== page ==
US rep rails against spending

By: Gus Thomson Journal Staff Writer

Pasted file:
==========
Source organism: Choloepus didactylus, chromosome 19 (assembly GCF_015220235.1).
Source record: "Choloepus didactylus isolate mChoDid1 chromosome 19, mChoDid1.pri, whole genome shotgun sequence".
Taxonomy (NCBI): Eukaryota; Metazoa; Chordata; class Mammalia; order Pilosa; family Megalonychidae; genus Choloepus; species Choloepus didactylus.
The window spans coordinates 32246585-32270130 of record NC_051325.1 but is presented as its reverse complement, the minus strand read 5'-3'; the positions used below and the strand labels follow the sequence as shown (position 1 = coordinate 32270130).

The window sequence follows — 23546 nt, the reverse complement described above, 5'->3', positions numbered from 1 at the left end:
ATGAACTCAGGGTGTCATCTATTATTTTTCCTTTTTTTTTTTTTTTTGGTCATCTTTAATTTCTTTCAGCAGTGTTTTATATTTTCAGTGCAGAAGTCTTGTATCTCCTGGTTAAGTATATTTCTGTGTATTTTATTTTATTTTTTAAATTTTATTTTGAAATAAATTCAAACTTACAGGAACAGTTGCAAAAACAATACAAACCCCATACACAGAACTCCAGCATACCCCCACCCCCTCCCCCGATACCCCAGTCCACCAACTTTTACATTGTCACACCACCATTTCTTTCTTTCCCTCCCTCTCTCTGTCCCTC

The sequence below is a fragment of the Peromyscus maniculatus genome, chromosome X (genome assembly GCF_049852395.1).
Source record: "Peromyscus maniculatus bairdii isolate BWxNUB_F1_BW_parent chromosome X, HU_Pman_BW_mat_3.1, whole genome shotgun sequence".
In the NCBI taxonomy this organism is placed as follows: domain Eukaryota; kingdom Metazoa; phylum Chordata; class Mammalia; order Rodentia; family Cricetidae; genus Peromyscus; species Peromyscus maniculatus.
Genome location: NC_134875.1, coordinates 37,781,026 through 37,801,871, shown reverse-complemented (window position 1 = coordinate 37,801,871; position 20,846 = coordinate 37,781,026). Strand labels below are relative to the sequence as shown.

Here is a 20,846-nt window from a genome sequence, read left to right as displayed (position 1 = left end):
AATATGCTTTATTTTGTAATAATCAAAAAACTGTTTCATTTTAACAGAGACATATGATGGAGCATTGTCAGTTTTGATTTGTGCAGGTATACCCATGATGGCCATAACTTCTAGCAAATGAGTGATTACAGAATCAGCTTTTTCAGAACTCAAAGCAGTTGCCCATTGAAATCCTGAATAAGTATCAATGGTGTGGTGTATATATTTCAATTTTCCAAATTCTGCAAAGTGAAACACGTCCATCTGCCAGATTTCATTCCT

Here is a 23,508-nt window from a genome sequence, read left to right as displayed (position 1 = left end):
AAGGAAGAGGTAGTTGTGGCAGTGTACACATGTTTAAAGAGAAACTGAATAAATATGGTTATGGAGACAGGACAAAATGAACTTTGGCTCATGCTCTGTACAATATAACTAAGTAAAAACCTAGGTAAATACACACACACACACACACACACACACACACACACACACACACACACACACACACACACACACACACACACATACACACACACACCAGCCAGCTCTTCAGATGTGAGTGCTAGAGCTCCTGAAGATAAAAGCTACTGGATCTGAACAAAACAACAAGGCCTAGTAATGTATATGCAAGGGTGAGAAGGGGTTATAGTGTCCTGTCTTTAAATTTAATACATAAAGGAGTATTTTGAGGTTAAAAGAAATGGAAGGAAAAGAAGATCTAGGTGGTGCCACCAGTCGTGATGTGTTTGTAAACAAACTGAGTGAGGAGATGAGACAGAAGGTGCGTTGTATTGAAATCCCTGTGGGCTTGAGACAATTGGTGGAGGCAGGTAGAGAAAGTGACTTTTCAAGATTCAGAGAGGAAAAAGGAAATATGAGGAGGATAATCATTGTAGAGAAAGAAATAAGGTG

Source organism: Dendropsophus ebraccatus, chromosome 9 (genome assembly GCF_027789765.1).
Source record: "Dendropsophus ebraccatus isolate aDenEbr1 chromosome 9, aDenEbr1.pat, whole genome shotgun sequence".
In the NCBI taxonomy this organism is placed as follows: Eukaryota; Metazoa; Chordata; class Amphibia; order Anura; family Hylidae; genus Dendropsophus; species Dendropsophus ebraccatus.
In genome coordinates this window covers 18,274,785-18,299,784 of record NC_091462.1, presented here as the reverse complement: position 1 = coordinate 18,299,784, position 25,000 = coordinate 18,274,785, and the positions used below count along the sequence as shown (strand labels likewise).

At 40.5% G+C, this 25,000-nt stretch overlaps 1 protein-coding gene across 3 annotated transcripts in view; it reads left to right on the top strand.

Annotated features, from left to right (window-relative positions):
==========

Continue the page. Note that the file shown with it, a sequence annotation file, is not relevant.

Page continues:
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Rookie Republican Congressman Tom McClintock was back in his home district Wednesday with plenty of concerns about the way the nation’s political business was being done in Washington, D.C. Elected last November to succeed veteran 4th District representative John Doolittle, McClintock tore into what he perceives as federal fiscal recklessness, economic policy that’s setting the stage for rampant inflation, onerous new regulations that could stifle recovery and a disastrous shift toward government-run health care. “Bad public policy in the last administration is being compounded by this administration,” McClintock said. But McClintock, who spent 22 years in the state Legislature focusing on fiscal conservatism, also offered a ray of hope. “I’m optimistic,” McClintock said. “Because you’re watching a democracy come alive, with people turning out in droves to be part of this public policy debate.” McClintock earlier this week increased the number of town hall meetings in his Northern California district from one to four – and changed the venue of the one he had already scheduled to a larger hall. The decision comes after similar meetings this month by U.S. Rep. Dan Lungren and U.S. Rep. Wally Herger drew crowds of 4,600 and 2,100 respectively, he said. Special interests have driven the system in recent years, McClintock said. But with danger signs emerging in the economy and to democracy, McClintock said citizens are putting aside their hobbies, work and family time to dedicate more of their resources to understanding issues now before the nation. All decisions in Washington are merely reflections of what’s being discussed outside the Capitol, over backyard fences and at local coffee shops, he said. “The more people sense the danger, citizens rise to the occasion,” McClintock said. “That’s how we’ll save our country.” Leslye Janusz, president of the Auburn Area Democratic Club, said the town hall meetings are drawing a crowd because people are being scared by Republican rhetoric fuelled by misinformation. “People need to stop and take a deep breath – and find out what’s real,” Janusz said. “Right-wing media and the Republican talk machine are scaring the pants off people.” Eighty percent of Americans are saying the nation needs a health care system that works and that should include a public option that involves the federal government, she said. Bud Beadles, a Lions Club member, said after McClintock’s speech to about 30 Lions and guests that he was “very impressed” with the congressman’s remarks. “He was honest and straightforward and didn’t hesitate in telling the public how he feels,” Beadles said. “I was especially pleased to see he was optimistic about the public beginning to take notice and taking part in the process.” On the local front, McClintock reiterated his support for construction of the long-delayed Auburn dam. McClintock said that with water shortages becoming more prevalent because of government policy that moves away from providing abundant water and power, the Auburn dam would provide water storage for two million families and electrical power to supply a million homes, he said. “That’s why Auburn dam must remain on the table,” he said. The Journal’s Gus Thomson can be reached at